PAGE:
Wednesday, January 26, 2011

Your First

Well, after succumbing to cyber stalking for a short while, I realized that it’s time I turn my attention to more productive forms of playing the waiting game.

So, I’ve started dancing the hokey pokey with the first chapter of my new project.  The first five pages are always the slowest going for me.  It’s where I set up characters, relationships and setting and get a feel for how the rest of the story is going to play out, despite my already-written outline. 

Even though it only takes me about 8 weeks minimum to get a rough draft down, one week of the eight is spent on the first chapter. 

I swear- it’s an average of a page a day in the very beginning.  Why?  Well, my ritual goes something like this:

I knew even as I walked walk…  wait, is this present tense or past tense?

I know even as I headed  head towards the  Dammit!

I knew even as I directed our  click our group towards the…the...the...the what? Where the hell ARE they again?

Emily knew even as she…   oh dear god.

At this rate, I start to wonder how I ever managed to write an entire book in the first place.  Maybe the first three were flukes?  But then I looked back on the post I wrote when I began my third book and realized, this is just how it works for me!

The good news is, once characters, feeling, setting, and voice are in place, the thing usually skyrockets out of control and I spend most of my time running a second behind what my fingers are typing and struggling to bind the whole thing down to the original outline with steel wire so the plot doesn’t go AWOL.

So how does it work for you guys?  Stress first and then ride the tide?  Or go with the flow and then go back and adjust?

42 comments:

Jamie (Mithril Wisdom) said...

I tend to be really slow to start a story, then once the initial set up is done everything flows a lot better for me. It's just getting those first few pages from my brain into word form :P

Damyanti said...

I've written short stories so far, not novels. For each story the pace is different, some first drafts take off fast, then linger, others vice versa.

All the best for your new project!

~Nicole Ducleroir~ said...

I'm like Damyanti. My favorite writing experiences are when the first draft flows with that effortless magic I can't explain, but it doesn't always happen like that. The beginning is definitely the most challenging. Once I get that down, it's (more) downhill from there.

Good luck wit the new project!!

Hey, fun little blogfest on my blog on Feb 16. Stop over to check it out, maybe sign up :))

((hugs)) Nicole

Gina said...

I have the opposite problem. I usually know exactly how I want the story to begin and end, and then I sit in front of the computer and drool trying to fill in the rest (not literally drooling, but I might as well be!)

And I stop to question the tense I'm using CONSTANTLY!

Her highness, Samantha Vérant said...

I get totally hung up on the beginning. But once it's working, and everything clicks, I know it. And then the words fly onto the page!

Dare to Follow Your Heart

Angela Felsted said...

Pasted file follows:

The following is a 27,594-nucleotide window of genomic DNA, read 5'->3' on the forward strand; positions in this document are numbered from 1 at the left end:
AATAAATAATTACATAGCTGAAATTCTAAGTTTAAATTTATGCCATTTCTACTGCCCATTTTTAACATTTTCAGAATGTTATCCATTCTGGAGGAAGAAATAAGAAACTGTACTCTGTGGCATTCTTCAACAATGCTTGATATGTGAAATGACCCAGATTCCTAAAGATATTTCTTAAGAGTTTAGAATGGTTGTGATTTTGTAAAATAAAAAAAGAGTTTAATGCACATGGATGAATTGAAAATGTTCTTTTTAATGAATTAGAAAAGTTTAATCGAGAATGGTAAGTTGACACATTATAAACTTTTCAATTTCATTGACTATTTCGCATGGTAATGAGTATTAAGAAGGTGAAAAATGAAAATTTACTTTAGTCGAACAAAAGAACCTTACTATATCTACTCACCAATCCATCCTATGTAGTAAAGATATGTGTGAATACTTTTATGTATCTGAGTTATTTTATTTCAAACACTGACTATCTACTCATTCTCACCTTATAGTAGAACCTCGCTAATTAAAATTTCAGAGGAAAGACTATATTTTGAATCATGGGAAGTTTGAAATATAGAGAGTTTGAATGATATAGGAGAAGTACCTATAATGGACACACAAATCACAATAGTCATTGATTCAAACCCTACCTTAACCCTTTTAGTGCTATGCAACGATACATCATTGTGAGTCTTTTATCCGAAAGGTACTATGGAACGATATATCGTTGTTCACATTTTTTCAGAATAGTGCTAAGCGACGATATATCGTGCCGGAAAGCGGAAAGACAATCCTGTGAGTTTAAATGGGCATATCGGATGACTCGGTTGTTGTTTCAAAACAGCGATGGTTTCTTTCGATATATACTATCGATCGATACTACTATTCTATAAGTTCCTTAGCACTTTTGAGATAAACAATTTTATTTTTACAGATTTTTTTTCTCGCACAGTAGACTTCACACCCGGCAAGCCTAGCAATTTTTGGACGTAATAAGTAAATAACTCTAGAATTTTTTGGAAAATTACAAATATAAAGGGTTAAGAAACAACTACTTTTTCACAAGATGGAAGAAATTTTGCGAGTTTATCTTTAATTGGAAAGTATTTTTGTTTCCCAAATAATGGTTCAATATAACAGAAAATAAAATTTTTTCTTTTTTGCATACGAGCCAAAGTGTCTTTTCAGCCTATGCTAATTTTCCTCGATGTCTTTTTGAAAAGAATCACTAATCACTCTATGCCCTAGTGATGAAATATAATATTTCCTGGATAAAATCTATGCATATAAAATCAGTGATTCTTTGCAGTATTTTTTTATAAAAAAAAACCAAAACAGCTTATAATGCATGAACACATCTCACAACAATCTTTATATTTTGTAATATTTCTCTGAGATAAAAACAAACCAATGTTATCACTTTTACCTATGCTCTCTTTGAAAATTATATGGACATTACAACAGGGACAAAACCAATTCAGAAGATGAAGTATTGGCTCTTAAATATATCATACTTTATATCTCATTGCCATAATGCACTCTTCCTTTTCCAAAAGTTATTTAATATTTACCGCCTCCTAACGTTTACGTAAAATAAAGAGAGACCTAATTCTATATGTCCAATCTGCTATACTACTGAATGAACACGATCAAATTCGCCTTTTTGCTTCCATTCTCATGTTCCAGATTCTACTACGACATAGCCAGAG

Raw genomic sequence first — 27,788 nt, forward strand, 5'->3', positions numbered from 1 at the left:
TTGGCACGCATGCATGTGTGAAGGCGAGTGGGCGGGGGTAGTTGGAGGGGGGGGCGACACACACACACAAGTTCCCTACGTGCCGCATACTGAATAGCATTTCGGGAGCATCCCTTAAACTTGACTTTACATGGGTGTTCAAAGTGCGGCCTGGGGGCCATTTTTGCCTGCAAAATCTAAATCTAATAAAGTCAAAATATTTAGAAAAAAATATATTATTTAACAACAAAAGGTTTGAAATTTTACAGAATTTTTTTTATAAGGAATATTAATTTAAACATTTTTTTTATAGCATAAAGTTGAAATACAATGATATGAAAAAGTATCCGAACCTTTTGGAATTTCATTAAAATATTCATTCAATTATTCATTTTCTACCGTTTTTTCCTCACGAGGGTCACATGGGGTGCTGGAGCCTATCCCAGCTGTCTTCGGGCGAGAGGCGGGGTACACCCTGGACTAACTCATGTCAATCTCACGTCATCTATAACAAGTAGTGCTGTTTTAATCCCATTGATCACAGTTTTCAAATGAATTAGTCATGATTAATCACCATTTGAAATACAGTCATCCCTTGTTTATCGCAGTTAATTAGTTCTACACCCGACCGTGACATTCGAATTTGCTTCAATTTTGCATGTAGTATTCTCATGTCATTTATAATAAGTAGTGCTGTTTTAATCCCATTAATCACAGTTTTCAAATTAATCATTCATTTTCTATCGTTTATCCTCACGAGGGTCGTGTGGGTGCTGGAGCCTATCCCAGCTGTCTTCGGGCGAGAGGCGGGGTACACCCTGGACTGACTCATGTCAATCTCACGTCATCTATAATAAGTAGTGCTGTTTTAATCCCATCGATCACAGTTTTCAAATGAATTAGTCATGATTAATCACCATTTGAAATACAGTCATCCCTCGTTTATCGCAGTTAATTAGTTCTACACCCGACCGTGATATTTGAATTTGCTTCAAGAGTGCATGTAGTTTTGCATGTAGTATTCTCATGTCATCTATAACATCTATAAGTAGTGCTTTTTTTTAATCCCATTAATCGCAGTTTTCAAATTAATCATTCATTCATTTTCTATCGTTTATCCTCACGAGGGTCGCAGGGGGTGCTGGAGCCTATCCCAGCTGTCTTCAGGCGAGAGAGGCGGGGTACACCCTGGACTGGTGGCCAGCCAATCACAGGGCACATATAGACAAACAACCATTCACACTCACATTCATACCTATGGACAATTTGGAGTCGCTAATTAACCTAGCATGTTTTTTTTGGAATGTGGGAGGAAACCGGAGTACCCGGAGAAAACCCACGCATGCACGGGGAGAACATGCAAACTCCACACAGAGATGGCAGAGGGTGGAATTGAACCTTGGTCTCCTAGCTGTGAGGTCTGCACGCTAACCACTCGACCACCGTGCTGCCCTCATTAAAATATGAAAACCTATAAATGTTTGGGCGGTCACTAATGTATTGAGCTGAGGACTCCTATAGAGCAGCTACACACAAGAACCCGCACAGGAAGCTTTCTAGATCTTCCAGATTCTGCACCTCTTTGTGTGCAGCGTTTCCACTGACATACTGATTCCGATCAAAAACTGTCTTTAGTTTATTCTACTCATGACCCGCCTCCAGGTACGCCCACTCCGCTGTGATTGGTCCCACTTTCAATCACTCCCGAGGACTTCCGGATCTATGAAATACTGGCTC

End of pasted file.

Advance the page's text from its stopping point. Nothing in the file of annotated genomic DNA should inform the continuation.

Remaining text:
Depends on my mood. If I can turn off my internal editory then I write pretty fast, but every word sucks. If I write with my internal editor, I struggle, struggle to get through chapters, but the writing is usually better.

Anne Gallagher said...

My first drafts usually start out with a conversation. Then I have to figure out why the characters have that conversation. I like dialogue but hate the narrative. It's like pulling teeth for me to write the 'why'.

Laura Pauling said...

My current wip I started four different times. Once as a verse novel. But it took all those attempts to find the right voice and approach. And you're right, once I found that the writing went a lot faster. But at the time...arg.

Stina Lindenblatt said...

Um, I don't remember. I apparently blocked that memory. Must have been painful. ;)

I wrote the first page back when I got the idea for my mc's voice. Plus I was toying with the idea of writing it in present tense (this was before Ellen Hopkins told me to rewrite the project I'm now querying in present tense). This made it much easier when I was ready to start the first draft months later (I did the preplanning during a break with my other project). Other than that, I don't remember too much about writing the first draft.

Jen Daiker said...

I write like a speed demon and deal with the garbage later. If I worry about past tense/pre tense throughout the writing process I'll never get a draft done. When that happens, writer's block climbs in my soul and tears me apart (not cool).

Nope. Instead I write... finish the draft in two weeks and then try and iron out the mess.

I'm so excited about the A-Z Challenge?! It was something I had taken part in last year and couldn't help but join the fun again this year! I hope you join us!

Áine Tierney said...

I always wrote painfully slowly, but I found doing Nanowrimo brilliant for controlling my inner editor. I really feel it freed me up. Fun post.

Old Kitty said...

I go with the flow and adjust later!!! It's in the editing that I tend to do what you do too - I'm still stuck in chapter 3 of my millionth draft as I question every sentence and do the hokey pokey! LOL!!

Take care
x

Jessica Bell said...

I despise beginning something new. I feel like a failure! But I eventually get there. You know, like, a year later ;-/

Summer Frey said...

I'm pretty much slow and steady, always. I can bust out my 50k during NaNoWriMo, but it's tough. Left to my own devices, I'll write between 500-2,000 words a day. I triple-think each sentence before I type it, and even then often reword. I can't just go off the cuff. Can't. Won't. Nope nope nope.

Candyland said...

I pretty much stress through the whole thing. Even if I'm writing only for me, I want to nail it (not, um, innuendo)

Martin Rose said...

For what it's worth, I do the same thing with my tenses . . . :/

Erin Kane Spock said...

This is book 3 and I decided to be organized this time, but it's not starting out any better. I feel like I'm doing character development that I will end up editing out later and I keep waiting for momentum to build so I can really start writing.
I've written 3 chapters, so just under 40 pages. Technically that's about 10% of the book, but I don't think the story has really begun yet. Good to know other writers struggle at the starting line.

salarsenッ said...